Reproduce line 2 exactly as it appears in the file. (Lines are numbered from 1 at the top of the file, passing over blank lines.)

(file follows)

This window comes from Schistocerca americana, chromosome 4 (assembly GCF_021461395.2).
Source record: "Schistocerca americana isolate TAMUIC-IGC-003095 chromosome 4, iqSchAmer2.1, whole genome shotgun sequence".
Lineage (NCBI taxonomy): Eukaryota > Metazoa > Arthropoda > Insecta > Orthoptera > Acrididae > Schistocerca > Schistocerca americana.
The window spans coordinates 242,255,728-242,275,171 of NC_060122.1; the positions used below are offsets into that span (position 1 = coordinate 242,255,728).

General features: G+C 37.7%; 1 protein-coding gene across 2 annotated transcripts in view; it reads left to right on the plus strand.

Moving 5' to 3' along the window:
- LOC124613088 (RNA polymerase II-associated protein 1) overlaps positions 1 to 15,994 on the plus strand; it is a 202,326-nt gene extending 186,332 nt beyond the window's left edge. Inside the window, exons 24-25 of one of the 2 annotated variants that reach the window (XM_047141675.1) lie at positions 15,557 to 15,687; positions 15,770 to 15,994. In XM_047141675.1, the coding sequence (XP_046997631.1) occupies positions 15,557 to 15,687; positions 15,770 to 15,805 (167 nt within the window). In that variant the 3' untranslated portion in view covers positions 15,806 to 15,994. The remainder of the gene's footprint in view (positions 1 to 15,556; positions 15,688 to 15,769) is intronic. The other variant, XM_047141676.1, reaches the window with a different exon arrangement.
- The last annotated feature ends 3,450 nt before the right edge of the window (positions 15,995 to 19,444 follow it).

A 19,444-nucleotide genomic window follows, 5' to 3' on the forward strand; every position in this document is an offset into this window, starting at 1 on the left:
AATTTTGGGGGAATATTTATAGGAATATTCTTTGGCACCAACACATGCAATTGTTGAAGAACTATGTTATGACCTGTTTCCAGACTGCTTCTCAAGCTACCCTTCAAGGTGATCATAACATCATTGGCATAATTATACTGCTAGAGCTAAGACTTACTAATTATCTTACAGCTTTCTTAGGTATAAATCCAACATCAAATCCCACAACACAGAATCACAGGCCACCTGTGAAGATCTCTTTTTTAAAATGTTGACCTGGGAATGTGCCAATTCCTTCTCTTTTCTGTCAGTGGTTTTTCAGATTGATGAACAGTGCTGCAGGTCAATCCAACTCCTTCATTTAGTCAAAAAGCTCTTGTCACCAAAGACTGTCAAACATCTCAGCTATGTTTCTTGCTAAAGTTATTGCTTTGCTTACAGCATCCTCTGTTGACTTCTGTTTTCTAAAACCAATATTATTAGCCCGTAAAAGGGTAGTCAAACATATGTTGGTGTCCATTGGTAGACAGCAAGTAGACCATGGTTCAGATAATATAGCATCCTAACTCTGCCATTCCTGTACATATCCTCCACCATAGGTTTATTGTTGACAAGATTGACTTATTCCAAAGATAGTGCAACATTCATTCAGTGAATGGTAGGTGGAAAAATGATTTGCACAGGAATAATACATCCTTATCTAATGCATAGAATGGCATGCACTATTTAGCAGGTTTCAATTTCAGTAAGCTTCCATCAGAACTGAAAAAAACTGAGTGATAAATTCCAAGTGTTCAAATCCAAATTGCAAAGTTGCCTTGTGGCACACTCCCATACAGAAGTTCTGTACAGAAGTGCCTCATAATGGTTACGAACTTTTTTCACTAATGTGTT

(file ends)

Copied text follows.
Source record: "Schistocerca americana isolate TAMUIC-IGC-003095 chromosome 4, iqSchAmer2.1, whole genome shotgun sequence".